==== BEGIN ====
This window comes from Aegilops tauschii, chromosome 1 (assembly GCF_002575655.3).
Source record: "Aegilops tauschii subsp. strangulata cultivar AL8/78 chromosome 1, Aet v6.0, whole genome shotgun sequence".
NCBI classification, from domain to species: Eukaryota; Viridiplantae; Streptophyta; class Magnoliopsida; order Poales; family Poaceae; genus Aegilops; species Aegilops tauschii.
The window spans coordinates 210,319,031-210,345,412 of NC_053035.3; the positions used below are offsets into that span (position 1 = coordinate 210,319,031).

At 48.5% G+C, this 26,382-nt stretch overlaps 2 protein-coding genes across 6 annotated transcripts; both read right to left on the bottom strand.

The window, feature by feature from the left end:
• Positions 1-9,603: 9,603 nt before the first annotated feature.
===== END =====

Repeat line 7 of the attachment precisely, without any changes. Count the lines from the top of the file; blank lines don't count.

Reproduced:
• Positions 1-9,603: 9,603 nt before the first annotated feature.